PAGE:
To supplement the business experience of our officers and directors, we may be required to employ accountants, technical experts, appraisers, attorneys, or other consultants or advisors. Our Board without any input from stockholders will make the selection of any such advisors. Furthermore, it is anticipated that such persons may be engaged on an "as needed" basis without a continuing fiduciary or other obligation to us. In the event we consider it necessary to hire outside advisors, we may elect to hire persons who are affiliates, if they are able to provide the required services.

 

WE MAY FACE DIFFICULTIES ESTABLISHING A NEW BRAND

 

Our principal business strategy is to develop the new brand name Vasanoxol® to replace the Panoxol brand name as a respected brand associated with the highest quality nutritional supplements. The marketing of consumer goods such as high-quality, premium nutritional supplements is highly dependent on creating favorable consumer perception through well-orchestrated advertising and public relations. We will be expending a significant percentage of the proceeds of any future cash raises for advertising and promotional activities. Our Company has little advertising experience, having spent only minimal amounts on such activities to-date. Our Company’s competitors have significantly greater advertising resources and experience and enjoy well-established brand names. There can be no assurance that our initial advertising and promotional activities will be successful in creating the desired consumer perception.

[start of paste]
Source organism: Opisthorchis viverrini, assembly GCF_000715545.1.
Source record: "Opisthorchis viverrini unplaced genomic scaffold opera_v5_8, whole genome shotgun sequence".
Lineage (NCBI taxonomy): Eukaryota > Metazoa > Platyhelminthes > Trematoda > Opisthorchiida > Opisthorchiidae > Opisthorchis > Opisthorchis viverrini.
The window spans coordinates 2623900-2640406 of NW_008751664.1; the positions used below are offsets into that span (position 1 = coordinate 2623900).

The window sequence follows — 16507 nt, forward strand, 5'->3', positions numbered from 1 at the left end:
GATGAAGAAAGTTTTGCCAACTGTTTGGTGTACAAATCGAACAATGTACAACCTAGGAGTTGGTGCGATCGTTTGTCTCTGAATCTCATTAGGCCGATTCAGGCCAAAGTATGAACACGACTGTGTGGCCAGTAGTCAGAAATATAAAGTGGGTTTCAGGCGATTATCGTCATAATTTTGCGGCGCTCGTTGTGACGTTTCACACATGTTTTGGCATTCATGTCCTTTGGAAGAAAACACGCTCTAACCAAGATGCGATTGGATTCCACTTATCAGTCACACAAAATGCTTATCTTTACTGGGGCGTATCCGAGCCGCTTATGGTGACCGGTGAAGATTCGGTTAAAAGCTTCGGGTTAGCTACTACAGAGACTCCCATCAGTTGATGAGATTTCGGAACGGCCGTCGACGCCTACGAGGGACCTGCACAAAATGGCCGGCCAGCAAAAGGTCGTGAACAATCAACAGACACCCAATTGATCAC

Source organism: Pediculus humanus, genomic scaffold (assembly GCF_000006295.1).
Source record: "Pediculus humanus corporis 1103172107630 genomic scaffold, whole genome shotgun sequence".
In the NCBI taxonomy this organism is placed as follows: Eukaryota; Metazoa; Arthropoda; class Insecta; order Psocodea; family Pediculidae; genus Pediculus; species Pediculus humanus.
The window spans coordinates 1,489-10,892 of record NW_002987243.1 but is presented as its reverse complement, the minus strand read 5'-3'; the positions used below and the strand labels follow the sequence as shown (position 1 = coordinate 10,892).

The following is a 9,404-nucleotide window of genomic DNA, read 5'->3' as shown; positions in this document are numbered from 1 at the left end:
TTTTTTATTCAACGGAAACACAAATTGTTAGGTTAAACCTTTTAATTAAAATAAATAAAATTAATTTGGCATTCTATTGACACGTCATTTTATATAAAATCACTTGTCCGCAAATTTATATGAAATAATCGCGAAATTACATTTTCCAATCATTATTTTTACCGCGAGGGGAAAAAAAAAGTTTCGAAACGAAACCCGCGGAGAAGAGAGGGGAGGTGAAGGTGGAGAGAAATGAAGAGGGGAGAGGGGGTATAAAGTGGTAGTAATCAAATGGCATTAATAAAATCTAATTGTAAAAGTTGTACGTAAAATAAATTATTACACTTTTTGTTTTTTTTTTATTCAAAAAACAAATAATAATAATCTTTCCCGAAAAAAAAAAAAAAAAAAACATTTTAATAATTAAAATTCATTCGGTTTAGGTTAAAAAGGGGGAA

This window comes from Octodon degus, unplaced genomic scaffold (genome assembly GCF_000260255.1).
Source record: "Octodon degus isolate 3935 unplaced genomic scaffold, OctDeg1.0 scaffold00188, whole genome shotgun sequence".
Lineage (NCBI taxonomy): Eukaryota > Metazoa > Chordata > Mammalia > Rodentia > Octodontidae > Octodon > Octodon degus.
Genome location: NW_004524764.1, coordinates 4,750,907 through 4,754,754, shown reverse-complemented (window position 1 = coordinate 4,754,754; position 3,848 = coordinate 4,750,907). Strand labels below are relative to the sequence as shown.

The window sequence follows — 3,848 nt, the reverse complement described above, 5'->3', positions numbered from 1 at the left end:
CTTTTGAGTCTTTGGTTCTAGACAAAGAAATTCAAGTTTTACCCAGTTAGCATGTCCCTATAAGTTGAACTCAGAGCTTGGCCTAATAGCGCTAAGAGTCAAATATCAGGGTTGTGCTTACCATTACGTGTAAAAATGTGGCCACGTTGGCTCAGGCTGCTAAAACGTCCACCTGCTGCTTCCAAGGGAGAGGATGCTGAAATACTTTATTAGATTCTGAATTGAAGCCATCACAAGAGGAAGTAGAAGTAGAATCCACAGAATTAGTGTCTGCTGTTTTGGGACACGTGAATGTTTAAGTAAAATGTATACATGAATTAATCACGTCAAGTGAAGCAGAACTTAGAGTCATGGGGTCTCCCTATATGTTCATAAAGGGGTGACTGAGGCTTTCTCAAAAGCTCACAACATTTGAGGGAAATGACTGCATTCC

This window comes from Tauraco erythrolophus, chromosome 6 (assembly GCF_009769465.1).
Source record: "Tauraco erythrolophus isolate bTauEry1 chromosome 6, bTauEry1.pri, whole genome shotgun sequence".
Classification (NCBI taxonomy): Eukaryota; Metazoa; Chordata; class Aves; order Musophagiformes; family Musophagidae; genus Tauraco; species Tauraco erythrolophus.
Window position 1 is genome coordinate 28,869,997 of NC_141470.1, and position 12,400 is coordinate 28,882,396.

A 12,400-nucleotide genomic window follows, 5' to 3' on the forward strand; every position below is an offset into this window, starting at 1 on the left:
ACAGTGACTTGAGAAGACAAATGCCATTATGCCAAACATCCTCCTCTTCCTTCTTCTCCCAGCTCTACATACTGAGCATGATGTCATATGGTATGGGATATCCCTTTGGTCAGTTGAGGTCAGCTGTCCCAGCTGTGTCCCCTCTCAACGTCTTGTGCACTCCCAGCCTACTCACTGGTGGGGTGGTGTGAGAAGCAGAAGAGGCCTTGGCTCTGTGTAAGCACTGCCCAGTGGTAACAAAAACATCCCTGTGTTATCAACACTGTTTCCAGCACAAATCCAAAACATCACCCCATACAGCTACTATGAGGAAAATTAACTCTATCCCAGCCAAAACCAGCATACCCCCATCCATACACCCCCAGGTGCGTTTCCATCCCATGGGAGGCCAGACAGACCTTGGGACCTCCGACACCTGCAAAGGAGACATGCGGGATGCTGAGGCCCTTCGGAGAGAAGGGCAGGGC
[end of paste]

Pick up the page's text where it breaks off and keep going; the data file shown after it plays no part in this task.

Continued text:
OUR COMPETITION IS MUCH LARGER AND HAS BEEN IN THE MARKETPLACE MUCH LONGER

 

Several large, well-financed competitors with long-standing brand recognition, successful histories of new product introductions and long-standing relationships dominate the market for the distribution of nutritional supplements. We compete with well-established companies for sales to distributors and to consumers. While we believe that the rapidly expanding market for sales of nutritional supplements has created room for new competitors to achieve substantial sales and profits, there can be no assurance that we can compete successfully on price or in obtaining raw materials, building facilities and attracting and keeping skilled labor, which could result in material adverse effects on our business.

 

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WE MAY BE SUBJECT TO LITIGATION IN THE FUTURE WHICH COULD IMPACT THE FINANCIAL HEALTH OF THE COMPANY.

 

Currently we are plaintiff to a legal proceeding. There are no legal proceedings threatened against our Company. However, from time to time, we may become involved in various lawsuits and legal proceedings that arise in the ordinary course of business. Litigation is subject to inherent uncertainties, and an adverse result in these or other matters may arise from time to time that may harm our business.

   

WE SELL OUR PRODUCTS AND SERVICES IN HIGHLY COMPETITIVE MARKETS, WHICH RESULTS IN PRESSURE ON OUR PROFIT MARGINS AND LIMITS OUR ABILITY TO MAINTAIN OR INCREASE THE MARKET SHARE OF OUR SERVICES.